WCIU, The U and award-winning Chicago hip hop artist Che "Rhymefest" Smith are again collaborating for Black History Month with a special broadcast, "Black History: The Movement."
It is focused on broadening the conversation of being Black in America, and works to answer the question: What does it mean to be free? Included in the broadcast are a series of in-depth interviews between Che and leaders from Ghanaian, Mexican, Haitian and local Black communities spotlighting the individual struggle for independence in their native lands, and its correlation to the continued fight for freedom as an American.
Encore presentations of the broadcast will air as follows:
The U: Sunday, February 25 at 12:30 PM
The U Too: Sunday, February 25 at 1:30 PM
If you want to learn more, please use the resources below. There are recommended reading lists, study guides, and more.
- Third World Press Foundation recommended reading list
- Ghana National Council recommended reading list
Carol L. Adams, Ph.D.President & CEO, Urban Prescriptives Dr. Carol L. Adams is president of Urban Prescriptives, Inc., a consulting firm that specializes in program and organizational development for educational, social, cultural and philanthropic institutions. This venture merges the diverse experiences that comprise her remarkable career as an applied sociologist, social activist, and change agent. Known for her development acumen, Dr. Adams has raised over $400 million for a variety of agencies and institutions, both public and private.
Elsie Hector HernandezFounder, Haiti American Museum of Chicago Originally from Haiti, Elsie Hernandez co-founded The Haitian American Museum of Chicago (HAMOC) in 2012. Her goal was to create an institution that would hold programs and exhibits to contribute to the rich multicultural tapestry that is Chicago. Since 2012, the museum has hosted a wide array of programs and exhibits showcasing Haiti's rich culture and art as well as its complex history. Elsie has an extensive background as an educator, nurse and civil leader.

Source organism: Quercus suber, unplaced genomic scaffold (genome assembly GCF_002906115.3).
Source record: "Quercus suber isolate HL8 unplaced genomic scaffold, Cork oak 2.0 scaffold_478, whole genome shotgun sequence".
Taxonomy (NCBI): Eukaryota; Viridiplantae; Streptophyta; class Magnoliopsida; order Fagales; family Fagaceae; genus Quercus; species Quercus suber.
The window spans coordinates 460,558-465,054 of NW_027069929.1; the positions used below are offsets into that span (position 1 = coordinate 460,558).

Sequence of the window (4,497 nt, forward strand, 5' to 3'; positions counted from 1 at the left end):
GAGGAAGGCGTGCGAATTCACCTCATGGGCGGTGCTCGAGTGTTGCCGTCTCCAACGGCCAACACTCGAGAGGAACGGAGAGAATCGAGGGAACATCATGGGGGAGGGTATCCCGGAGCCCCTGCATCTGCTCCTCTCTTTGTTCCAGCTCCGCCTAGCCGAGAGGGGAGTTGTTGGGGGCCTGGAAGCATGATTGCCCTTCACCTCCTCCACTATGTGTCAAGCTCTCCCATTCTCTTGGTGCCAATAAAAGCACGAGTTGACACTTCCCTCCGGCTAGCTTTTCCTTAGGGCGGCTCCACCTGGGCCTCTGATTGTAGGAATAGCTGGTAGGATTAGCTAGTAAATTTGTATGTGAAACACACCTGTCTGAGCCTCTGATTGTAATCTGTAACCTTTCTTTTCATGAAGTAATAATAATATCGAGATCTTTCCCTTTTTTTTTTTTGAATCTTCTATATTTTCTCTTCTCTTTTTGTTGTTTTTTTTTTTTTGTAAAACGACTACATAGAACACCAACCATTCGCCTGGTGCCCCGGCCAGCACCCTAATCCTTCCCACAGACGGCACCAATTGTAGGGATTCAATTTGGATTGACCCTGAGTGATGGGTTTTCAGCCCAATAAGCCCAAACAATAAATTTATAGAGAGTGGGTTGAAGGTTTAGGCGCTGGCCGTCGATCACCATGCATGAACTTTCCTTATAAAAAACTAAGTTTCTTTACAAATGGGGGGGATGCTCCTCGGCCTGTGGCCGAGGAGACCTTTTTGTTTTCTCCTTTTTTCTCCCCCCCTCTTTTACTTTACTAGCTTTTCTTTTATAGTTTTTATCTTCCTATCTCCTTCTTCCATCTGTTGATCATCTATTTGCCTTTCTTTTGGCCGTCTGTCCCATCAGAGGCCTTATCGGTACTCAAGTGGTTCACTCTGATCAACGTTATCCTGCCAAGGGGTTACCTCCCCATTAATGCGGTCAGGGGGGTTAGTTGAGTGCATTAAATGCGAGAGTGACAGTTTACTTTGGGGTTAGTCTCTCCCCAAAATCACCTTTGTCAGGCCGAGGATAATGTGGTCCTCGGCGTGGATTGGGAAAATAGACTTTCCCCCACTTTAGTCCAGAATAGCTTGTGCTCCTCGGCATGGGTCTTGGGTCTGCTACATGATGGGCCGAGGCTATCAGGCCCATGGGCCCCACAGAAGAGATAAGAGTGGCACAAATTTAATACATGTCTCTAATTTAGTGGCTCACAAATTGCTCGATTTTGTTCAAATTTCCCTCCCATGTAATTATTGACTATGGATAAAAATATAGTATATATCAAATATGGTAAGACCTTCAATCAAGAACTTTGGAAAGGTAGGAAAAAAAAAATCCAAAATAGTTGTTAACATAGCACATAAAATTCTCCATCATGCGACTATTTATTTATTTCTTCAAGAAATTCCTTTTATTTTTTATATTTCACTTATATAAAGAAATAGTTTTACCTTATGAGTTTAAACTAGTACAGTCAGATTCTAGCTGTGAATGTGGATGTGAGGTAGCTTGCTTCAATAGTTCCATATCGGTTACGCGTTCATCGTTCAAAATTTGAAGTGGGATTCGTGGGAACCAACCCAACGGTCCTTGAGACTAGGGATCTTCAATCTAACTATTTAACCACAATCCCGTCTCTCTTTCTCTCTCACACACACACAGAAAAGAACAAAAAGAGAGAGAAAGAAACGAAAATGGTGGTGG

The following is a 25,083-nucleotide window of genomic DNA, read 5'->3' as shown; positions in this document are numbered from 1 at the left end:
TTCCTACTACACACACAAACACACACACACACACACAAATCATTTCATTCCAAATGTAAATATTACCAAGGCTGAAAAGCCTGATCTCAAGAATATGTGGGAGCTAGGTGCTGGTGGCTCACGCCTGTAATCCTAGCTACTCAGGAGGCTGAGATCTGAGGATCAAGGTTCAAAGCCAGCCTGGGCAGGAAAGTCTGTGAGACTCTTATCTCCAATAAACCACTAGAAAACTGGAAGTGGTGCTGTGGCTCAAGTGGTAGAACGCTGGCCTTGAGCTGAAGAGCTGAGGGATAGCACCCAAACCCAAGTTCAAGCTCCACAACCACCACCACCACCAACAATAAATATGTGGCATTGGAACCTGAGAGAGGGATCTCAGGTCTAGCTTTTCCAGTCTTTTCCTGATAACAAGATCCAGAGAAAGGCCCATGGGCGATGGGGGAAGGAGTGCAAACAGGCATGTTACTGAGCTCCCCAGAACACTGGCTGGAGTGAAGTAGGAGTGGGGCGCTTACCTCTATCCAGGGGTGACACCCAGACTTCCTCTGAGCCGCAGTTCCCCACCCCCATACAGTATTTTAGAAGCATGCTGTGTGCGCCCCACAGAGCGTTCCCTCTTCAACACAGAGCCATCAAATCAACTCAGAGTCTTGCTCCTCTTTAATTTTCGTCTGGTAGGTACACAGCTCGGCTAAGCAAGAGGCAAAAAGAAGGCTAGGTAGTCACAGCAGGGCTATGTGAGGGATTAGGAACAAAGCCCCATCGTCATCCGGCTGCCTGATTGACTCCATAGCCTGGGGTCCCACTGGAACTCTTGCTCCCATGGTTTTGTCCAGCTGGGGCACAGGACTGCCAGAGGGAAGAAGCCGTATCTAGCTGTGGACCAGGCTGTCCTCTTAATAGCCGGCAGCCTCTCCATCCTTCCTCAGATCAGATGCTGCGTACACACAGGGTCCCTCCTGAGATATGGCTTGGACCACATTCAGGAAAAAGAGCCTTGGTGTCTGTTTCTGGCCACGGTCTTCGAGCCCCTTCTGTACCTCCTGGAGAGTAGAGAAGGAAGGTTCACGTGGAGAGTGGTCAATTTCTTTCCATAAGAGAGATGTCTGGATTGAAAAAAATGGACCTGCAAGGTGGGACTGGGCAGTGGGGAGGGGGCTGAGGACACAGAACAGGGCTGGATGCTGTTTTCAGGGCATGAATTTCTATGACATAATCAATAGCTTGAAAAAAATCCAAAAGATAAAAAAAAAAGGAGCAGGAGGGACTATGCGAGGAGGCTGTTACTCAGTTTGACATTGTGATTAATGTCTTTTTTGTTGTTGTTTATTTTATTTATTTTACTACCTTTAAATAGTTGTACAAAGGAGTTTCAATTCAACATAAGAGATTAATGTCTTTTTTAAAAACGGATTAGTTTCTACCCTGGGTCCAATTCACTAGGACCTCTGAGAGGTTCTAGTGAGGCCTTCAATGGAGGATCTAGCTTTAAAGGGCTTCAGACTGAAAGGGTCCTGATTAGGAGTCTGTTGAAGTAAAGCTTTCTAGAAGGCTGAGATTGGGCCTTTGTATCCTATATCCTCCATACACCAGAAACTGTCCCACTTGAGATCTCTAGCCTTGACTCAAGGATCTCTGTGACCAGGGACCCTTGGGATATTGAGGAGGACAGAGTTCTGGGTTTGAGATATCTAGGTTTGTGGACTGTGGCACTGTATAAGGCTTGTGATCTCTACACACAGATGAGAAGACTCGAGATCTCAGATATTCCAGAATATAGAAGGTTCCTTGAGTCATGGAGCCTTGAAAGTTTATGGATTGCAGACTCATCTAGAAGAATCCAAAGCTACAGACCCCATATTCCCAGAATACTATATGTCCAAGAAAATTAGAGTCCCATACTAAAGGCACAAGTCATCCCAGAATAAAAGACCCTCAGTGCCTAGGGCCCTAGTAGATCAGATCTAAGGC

Dr. Haki R. MadhubutiPoet, Founder, Publisher, Third World Press/Third World Press Foundation Dr. Haki R. Madhubuti is the founder and publisher of Third World Press/Third World Press Foundation. The publisher provides quality literature that primarily focuses on issues and themse related to the African American community. He earned his MFA from the University of Iowa and has a distinguished teaching career that includes faculty positions at institutions such as Columbia College of Chicago, Cornell University, Howard University, Chicago State University and others. A leading poet and one of the architects of the Black Arts Movement, he has been a pivotal figure in the development of a strong Black literary tradition. He has published more than 31 books (some under his former name, Don L. Lee) and is one of the world's best-selling authors of poetry and non-fiction.
Cesareo MorenoDirector of Visual Arts & Chief Curator, National Museum of Mexican Art Cesáreo Moreno has been the visual arts director of the National Museum of Mexican Art since 1995, and was named the museum's first full-time curator in 2004. Moreno has conducted research on the Mexican holdings of museums throughout Mexico and the U.S. He has also curated and/or coordinated numerous exhibitions. He has served as a juror and panelist for numerous groups including the National Endowment for the Humanities (1999), the Illinois Arts Council (2001), and the Chicago Department of Cultural Affairs (2002–2008). Moreno has taught at Columbia College, Chicago (2005, 2006).
Paa Kwasi SamPresident, Ghana National Council Mr. Paa Kwasi Sam is the president of the Ghana National Council of Metropolitan Chicago. He migrated from Ghana to Chicago to join his mother in 1996. In 2008, he joined the Okuapemman Organization (an affiliate of the GNC) and served as president for ten years. During his time as president he was appointed to be a representative to the Ghana National Council, where he then served as the business manager for two years, then vice president for three years. In December 2016, after serving the community he was voted to become president of the Ghana National Council. He continues to play an active role in the community, uniting and promoting excellence of Ghanaians and the African diaspora.